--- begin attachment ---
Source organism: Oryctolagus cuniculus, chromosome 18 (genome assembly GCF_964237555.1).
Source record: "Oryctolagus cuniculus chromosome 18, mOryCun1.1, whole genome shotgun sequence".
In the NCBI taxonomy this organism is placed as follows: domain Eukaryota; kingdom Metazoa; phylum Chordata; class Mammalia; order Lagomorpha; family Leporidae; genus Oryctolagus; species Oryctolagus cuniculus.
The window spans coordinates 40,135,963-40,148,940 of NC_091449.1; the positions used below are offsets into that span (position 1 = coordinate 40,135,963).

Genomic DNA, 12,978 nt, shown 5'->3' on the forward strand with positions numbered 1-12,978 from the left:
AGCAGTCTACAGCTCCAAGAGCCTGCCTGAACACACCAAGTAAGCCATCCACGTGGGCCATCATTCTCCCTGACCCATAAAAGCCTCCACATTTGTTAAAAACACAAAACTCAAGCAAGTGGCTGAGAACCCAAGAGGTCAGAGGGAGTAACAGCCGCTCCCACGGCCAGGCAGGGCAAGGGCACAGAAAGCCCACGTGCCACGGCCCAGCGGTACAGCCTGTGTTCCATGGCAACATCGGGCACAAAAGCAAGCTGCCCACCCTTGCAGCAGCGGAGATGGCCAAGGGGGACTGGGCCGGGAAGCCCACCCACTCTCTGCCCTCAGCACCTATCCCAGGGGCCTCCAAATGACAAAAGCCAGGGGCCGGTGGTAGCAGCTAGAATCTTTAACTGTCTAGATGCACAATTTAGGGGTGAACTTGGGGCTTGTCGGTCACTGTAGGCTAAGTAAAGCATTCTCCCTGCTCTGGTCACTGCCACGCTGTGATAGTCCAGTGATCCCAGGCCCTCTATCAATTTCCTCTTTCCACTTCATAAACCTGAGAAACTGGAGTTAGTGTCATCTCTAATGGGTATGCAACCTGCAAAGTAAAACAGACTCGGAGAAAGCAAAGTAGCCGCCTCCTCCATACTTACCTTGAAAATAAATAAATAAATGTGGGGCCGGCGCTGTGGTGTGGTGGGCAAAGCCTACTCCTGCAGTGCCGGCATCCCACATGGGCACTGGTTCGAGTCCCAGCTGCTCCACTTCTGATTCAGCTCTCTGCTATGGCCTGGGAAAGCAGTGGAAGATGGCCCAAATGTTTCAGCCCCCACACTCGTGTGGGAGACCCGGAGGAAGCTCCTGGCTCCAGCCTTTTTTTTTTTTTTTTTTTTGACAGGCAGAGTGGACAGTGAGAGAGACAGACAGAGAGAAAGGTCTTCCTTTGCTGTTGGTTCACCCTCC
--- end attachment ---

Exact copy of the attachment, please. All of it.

Source organism: Oryctolagus cuniculus, chromosome 18 (genome assembly GCF_964237555.1).
Source record: "Oryctolagus cuniculus chromosome 18, mOryCun1.1, whole genome shotgun sequence".
In the NCBI taxonomy this organism is placed as follows: domain Eukaryota; kingdom Metazoa; phylum Chordata; class Mammalia; order Lagomorpha; family Leporidae; genus Oryctolagus; species Oryctolagus cuniculus.
The window spans coordinates 40,135,963-40,148,940 of NC_091449.1; the positions used below are offsets into that span (position 1 = coordinate 40,135,963).

Genomic DNA, 12,978 nt, shown 5'->3' on the forward strand with positions numbered 1-12,978 from the left:
AGCAGTCTACAGCTCCAAGAGCCTGCCTGAACACACCAAGTAAGCCATCCACGTGGGCCATCATTCTCCCTGACCCATAAAAGCCTCCACATTTGTTAAAAACACAAAACTCAAGCAAGTGGCTGAGAACCCAAGAGGTCAGAGGGAGTAACAGCCGCTCCCACGGCCAGGCAGGGCAAGGGCACAGAAAGCCCACGTGCCACGGCCCAGCGGTACAGCCTGTGTTCCATGGCAACATCGGGCACAAAAGCAAGCTGCCCACCCTTGCAGCAGCGGAGATGGCCAAGGGGGACTGGGCCGGGAAGCCCACCCACTCTCTGCCCTCAGCACCTATCCCAGGGGCCTCCAAATGACAAAAGCCAGGGGCCGGTGGTAGCAGCTAGAATCTTTAACTGTCTAGATGCACAATTTAGGGGTGAACTTGGGGCTTGTCGGTCACTGTAGGCTAAGTAAAGCATTCTCCCTGCTCTGGTCACTGCCACGCTGTGATAGTCCAGTGATCCCAGGCCCTCTATCAATTTCCTCTTTCCACTTCATAAACCTGAGAAACTGGAGTTAGTGTCATCTCTAATGGGTATGCAACCTGCAAAGTAAAACAGACTCGGAGAAAGCAAAGTAGCCGCCTCCTCCATACTTACCTTGAAAATAAATAAATAAATGTGGGGCCGGCGCTGTGGTGTGGTGGGCAAAGCCTACTCCTGCAGTGCCGGCATCCCACATGGGCACTGGTTCGAGTCCCAGCTGCTCCACTTCTGATTCAGCTCTCTGCTATGGCCTGGGAAAGCAGTGGAAGATGGCCCAAATGTTTCAGCCCCCACACTCGTGTGGGAGACCCGGAGGAAGCTCCTGGCTCCAGCCTTTTTTTTTTTTTTTTTTTTGACAGGCAGAGTGGACAGTGAGAGAGACAGACAGAGAGAAAGGTCTTCCTTTGCTGTTGGTTCACCCTCC